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The only way to edit harsh consonants is volume automation?
Old 4 weeks ago
  #31
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Sybille's Avatar
 

Quote:
Originally Posted by Brent Hahn View Post
I'll be sure to suggest that to my clients. I already tried asking them not to write songs with k's and t's in them, but I don't think they were paying attention.
hahaha, you need to find more diligent clients then.
Old 4 weeks ago
  #32
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Unclenny's Avatar
Carefully applied clip gain automation followed by gentle de-essing for harsh consonants and ssss's works for me.

If the offending spot sounds a bit off I can often mask it by bringing up the reverb or delay a bit, as mentioned by Brent.
Old 4 weeks ago
  #33
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johannburkard's Avatar
Quote:
Originally Posted by goom View Post
No amount of compression on any setting with any lookahead can soften a harsh vocal consonant that pierces my ears.

I have to almost cut them out completely with automation. Am I doing it wrong?
Tried a dynamic EQ like Waves F6?
Old 4 weeks ago
  #34
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RedBaaron's Avatar
It's so effing annoying when singers over-enunciate and create that problem.

I've never found compressors or Soothe to be effective at solving it. In fact, compression and saturation often make it worse. Best thing is to steer clear of mics that are too present/ peaky in the mid to low-highs, as they tend to do that more easily.

I'll do the same as Brett to fix it --grumbling all the while at the singer's sloppy technique and the extra work it creates--except that I'll usually see the spike and just lower the volume down to below neighboring notes, rather than remove it outright. Sometimes I'll fade in right before it.
Old 4 weeks ago
  #35
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BIG BUDDHA's Avatar
Quote:
Originally Posted by goom View Post
No amount of compression on any setting with any lookahead can soften a harsh vocal consonant that pierces my ears.

I have to almost cut them out completely with automation. Am I doing it wrong?
Goom.

its best to fix these problems at the recording stage.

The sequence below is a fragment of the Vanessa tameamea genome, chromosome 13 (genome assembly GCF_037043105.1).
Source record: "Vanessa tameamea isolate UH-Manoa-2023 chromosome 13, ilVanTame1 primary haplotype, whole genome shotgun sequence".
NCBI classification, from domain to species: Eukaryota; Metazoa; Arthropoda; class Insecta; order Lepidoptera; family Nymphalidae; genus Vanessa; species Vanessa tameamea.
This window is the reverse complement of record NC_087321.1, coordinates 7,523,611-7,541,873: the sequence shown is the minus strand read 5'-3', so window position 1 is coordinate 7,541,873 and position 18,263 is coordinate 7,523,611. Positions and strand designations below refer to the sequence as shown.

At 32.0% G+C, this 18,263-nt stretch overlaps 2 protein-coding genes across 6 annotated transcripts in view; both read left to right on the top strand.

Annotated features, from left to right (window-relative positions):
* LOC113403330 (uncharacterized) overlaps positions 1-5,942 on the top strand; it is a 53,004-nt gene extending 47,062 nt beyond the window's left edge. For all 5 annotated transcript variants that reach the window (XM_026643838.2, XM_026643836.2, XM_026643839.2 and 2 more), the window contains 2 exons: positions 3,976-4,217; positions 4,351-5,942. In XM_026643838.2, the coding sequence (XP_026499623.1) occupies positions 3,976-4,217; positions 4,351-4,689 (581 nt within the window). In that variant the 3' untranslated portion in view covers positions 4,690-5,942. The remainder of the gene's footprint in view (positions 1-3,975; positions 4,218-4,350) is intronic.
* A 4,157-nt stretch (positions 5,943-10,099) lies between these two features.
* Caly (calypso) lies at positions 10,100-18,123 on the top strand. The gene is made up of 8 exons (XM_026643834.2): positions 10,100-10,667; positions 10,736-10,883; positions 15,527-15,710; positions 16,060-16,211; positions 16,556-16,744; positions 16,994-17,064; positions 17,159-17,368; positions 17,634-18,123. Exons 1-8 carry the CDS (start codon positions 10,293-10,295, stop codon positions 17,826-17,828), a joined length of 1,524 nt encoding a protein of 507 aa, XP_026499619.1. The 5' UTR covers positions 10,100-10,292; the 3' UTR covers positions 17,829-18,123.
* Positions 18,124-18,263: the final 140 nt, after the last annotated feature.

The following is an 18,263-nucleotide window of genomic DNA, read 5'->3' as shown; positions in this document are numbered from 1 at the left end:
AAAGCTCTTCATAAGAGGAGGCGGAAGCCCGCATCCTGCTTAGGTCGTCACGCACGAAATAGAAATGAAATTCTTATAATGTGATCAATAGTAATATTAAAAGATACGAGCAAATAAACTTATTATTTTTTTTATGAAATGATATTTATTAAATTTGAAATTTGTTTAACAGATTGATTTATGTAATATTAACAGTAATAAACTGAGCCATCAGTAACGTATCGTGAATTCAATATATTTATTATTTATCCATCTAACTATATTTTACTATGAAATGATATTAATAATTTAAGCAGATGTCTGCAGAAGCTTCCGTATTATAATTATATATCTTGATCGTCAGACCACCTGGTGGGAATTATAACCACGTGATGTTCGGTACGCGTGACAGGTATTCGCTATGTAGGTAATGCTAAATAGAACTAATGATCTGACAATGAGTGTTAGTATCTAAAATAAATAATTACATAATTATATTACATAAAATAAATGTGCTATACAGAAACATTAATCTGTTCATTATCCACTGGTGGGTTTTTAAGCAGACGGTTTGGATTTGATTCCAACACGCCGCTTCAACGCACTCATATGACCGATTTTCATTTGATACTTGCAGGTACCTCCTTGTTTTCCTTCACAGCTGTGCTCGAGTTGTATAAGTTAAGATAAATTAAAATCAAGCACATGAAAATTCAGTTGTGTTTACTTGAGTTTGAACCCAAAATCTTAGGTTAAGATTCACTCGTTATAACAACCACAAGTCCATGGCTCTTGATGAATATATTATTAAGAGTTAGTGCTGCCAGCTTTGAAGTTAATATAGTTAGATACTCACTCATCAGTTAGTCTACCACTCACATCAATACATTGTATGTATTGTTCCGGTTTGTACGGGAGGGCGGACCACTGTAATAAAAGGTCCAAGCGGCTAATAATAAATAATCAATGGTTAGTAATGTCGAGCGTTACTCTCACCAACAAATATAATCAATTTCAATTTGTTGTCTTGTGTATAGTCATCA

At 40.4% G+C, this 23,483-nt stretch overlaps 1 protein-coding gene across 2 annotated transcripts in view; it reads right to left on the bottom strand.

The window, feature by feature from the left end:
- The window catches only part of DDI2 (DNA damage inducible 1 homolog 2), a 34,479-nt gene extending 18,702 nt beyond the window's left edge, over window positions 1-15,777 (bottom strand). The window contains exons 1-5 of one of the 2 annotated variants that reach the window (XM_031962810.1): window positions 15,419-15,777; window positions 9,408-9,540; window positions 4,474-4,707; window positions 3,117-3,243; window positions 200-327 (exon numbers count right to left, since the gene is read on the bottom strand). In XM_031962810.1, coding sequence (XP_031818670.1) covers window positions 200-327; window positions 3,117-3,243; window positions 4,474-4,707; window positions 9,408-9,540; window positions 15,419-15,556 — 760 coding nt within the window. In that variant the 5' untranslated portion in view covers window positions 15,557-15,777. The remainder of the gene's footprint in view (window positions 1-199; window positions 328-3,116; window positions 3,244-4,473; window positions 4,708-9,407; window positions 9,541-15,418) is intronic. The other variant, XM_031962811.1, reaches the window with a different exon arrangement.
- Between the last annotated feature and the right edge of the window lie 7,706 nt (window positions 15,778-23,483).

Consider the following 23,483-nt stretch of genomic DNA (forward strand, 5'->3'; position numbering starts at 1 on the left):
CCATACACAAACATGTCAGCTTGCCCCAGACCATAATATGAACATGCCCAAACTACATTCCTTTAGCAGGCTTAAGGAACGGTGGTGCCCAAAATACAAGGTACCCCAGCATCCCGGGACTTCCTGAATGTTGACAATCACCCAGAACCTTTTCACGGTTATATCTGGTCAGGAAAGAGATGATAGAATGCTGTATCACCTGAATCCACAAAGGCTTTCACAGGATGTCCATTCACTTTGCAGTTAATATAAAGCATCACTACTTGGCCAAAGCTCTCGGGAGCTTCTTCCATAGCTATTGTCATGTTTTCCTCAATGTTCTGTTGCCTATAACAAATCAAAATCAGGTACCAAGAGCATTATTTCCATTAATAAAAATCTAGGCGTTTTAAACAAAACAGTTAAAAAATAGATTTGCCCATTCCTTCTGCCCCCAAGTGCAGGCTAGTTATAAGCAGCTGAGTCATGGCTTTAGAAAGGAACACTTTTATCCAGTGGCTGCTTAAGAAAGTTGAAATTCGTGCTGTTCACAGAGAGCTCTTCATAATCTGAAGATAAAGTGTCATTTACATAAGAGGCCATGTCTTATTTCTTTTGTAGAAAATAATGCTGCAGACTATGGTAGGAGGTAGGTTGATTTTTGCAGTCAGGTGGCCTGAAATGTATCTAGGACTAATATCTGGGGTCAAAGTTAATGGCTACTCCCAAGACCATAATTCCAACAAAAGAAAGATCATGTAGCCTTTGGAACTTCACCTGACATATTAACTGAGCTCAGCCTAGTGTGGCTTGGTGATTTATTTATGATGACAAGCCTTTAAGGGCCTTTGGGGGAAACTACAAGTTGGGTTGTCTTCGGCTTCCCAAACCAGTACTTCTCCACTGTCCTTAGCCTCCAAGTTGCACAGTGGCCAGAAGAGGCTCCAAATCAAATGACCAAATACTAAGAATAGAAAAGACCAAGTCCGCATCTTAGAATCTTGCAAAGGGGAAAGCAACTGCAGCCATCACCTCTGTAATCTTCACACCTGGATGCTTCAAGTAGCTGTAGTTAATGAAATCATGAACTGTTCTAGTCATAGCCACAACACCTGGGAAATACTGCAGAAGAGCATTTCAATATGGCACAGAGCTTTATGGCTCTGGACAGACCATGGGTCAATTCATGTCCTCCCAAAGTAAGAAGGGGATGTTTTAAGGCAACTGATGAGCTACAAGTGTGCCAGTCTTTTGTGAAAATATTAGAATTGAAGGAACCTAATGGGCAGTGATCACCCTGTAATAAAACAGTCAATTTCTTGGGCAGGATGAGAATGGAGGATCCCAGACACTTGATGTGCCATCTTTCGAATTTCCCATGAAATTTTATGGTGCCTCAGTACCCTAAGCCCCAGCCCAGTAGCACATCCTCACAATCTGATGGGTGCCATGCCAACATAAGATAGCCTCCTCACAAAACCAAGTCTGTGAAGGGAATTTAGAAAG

then you dont have to deal with them at the mixing stage.

anything else is a work around.

so go back to the tracking area and work out whats not right.

Buddha
Old 4 weeks ago
  #36
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Quote:
Originally Posted by BIG BUDDHA View Post
Goom.

its best to fix these problems at the recording stage.

then you dont have to deal with them at the mixing stage.

anything else is a work around.

so go back to the tracking area and work out whats not right.

Buddha
Sure, only sometimes you have 'the' performance in the bag in that faulty but fixable way, so it just needs fixing.
Old 4 weeks ago
  #37
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Quote:
Originally Posted by mbvoxx View Post
My first approach is to edit the leading edge of the consonant to remove the attack, and then put a short fade up on it. This usually works for me.
That’s what I usually do, when needed. Then you can adjust the length of the fade to tailor the edit to that specific part.

If the consonants are particularly offensive and you have to cut so much that it’s noticeable, it helps to have a few doubles or alternate takes available to slip in underneath the main vocal.

So in the case of recording, if you think you have the keeper take with the right vibe and energy, just a few mistakes that need fixing, it’s still a good idea to do a few more takes anyway for editing purposes, even if you think you can fix the problems.
Old 4 weeks ago
  #38
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Quote:
Originally Posted by Karloff70 View Post
Sure, only sometimes you have 'the' performance in the bag in that faulty but fixable way, so it just needs fixing.
Bro, you're not using your AKG C12 correctly. It's all your fault.
Old 4 weeks ago
  #39
Gear Guru
 
Brent Hahn's Avatar
 

Quote:
Originally Posted by BIG BUDDHA View Post
Goom.

its best to fix these problems at the recording stage.

then you dont have to deal with them at the mixing stage.

anything else is a work around.

so go back to the tracking area and work out whats not right.

Buddha
Whenever someone has this kind of attitude I want to lock them in a tiny airless room with a reel of exterior production dialogue.
Old 4 weeks ago
  #40
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BIG BUDDHA's Avatar